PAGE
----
– From Exhibition to Museum

The 1884 General Exhibition: the Ancient Art Section

On 26 April 1884, the Esposizione generale italiana artistica e industriale (General Exhibition of Italian Art and Industry) opened in Turin in Valentino Park. It was part of a series of major international events intended to promote industrial production, which was still in its infancy in Italy. The models were the London Exhibition of 1851 and the Paris Exhibition of 1878.

These were huge events that benefited from public funding and merged the characteristics of the traditional market-fair with those of the showcasing of new products and displays.

These events, aimed essentially at the future, at innovation and international exchange, were always accompanied by pavilions or structures illustrating the artistic and architectural production of past centuries and the most diverse civilisations.

Turin awaited the 1884 Exhibition with great expectations of economic rebirth for a city that had lost its role as capital two decades earlier and was in search of a new identity. The success of the initiative was considerable and the presence of a very special “pavilion” contributed to such accomplishment: the medieval Borgo and Rocca.

Read more about the 1884 General Exhibition

Alfredo D’Andrade, Views of the Borgo under construction, 1883. Roma, Archivio Centrale dello Stato

One aim of the Turin Exhibition was to create an artistic-architectural section; for this purpose, the Ancient Art Section was set up, an interdisciplinary commission made up of men of letters, historians, artists, architects, archivists and experts in artistic objects, which first convened in January 1882, under the presidency of Ferdinando Scarampi di Villanova, to draw up a project for the pavilion. Work speeded up and reached a turning point in May 1882, when Alfredo D’Andrade, a wealthy Portuguese scholar of Italian architecture, particularly medieval architecture, joined the Commission. The idea of a pavilion based on the architectural styles of different periods and regions of Italy was definitively abandoned, in favour of a project based on a single century (the 15th) and a single cultural area (Valle d’Aosta and Piedmont). Thus began the preliminary research for the creation of the Borgo Medievale, consisting of a village and a turreted castle.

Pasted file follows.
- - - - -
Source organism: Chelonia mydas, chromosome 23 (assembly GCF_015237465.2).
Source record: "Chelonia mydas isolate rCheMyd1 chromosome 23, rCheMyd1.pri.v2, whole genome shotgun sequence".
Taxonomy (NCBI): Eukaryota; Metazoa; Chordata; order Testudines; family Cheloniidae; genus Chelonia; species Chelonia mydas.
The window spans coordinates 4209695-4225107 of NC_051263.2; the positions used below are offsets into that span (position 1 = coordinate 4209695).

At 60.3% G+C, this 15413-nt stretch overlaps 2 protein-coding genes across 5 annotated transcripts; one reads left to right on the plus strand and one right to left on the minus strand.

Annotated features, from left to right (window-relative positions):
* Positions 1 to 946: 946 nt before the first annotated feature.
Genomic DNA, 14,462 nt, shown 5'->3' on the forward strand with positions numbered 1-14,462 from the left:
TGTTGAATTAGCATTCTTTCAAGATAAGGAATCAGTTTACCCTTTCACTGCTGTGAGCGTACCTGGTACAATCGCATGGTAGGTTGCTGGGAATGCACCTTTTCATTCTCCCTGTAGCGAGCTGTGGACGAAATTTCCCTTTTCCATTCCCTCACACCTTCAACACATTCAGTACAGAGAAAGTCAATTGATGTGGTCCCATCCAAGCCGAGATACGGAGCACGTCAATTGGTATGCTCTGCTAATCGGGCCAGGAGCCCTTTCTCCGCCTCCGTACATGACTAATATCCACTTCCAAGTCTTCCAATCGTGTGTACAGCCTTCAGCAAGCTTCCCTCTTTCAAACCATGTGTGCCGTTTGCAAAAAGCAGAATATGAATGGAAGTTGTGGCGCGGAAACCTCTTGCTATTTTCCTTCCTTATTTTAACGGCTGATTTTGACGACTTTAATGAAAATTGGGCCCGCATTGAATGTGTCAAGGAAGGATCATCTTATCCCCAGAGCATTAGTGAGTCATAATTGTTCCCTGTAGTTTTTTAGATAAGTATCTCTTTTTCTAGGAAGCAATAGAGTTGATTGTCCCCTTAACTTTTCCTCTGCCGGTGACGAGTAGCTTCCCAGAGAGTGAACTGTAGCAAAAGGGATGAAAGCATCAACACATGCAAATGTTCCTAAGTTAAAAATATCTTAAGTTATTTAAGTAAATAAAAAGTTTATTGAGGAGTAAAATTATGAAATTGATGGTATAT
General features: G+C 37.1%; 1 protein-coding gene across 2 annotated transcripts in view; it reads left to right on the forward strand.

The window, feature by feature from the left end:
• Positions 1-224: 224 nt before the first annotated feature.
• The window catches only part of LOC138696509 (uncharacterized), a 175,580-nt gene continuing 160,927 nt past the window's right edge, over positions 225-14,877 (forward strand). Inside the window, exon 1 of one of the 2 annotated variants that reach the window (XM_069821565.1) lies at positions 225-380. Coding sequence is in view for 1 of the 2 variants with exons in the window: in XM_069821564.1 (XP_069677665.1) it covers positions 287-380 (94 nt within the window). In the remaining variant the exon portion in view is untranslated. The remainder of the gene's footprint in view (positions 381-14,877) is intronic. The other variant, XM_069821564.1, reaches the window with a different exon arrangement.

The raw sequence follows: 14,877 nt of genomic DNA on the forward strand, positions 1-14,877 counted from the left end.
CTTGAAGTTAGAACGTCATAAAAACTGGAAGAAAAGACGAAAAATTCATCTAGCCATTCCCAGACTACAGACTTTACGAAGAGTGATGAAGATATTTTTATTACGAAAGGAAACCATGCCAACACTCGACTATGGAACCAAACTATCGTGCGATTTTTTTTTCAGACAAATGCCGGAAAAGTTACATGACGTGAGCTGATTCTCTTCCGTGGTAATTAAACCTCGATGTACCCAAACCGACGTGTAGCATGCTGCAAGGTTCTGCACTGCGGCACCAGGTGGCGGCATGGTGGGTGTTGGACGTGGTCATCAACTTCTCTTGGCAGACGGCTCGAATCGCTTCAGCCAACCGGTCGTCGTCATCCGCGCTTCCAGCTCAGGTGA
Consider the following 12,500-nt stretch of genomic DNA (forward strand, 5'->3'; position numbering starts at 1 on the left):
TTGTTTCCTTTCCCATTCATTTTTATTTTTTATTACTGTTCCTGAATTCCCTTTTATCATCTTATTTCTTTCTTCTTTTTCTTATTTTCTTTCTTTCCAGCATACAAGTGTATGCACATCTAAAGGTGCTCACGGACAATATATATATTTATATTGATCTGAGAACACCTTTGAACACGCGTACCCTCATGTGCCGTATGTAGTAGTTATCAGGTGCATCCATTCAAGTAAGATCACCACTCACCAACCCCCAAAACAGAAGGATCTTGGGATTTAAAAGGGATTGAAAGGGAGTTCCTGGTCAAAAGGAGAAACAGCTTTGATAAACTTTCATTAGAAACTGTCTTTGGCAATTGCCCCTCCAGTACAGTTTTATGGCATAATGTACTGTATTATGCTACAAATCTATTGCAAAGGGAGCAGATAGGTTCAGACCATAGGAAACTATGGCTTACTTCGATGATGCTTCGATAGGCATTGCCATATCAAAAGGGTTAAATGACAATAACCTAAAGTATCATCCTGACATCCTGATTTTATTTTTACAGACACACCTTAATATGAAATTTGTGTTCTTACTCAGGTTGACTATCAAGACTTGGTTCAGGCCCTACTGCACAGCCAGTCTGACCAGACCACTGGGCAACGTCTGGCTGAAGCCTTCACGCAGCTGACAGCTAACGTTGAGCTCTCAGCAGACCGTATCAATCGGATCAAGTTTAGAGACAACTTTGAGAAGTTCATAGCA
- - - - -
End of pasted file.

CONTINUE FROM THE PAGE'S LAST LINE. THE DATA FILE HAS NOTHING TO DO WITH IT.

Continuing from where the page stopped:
A product of invention as a whole, every architectural, decorative and furnishing element of the Borgo was a precise replica of originals dating back to the 15th century, which could be found at the time in Piedmont and the Valle d’Aosta, all of which were discovered and studied personally by the members of the Commission.

Vintage postcards of the Borgo from photos by Vittorio Ecclesia, 1884. Torino, Galleria d’Arte Moderna

A Borgo with a dominant Rocca

The unique creation of the Borgo Medievale was a product of the positivist culture prevailing in the last quarter of the 19th century, but it also reflected the attention paid to ancient artefacts, to the material culture of the Middle Ages, which Alfredo D’Andrade and Vittorio Avondo (also a member of the Commission) had already demonstrated in the recovery and restoration of several castles in the Valle d’Aosta, in particular that of Issogne, purchased by Avondo in 1872.

The huge task of finding and reproducing the originals proceeded at a fast pace: on 12 December 1882 the first stone of the Rocca (the castle) was laid; on 6 June 1883 the first stone of the village was laid; on 27 April 1884, the Borgo was inaugurated in the presence of the sovereigns of Italy, Umberto and Margherita of Savoy.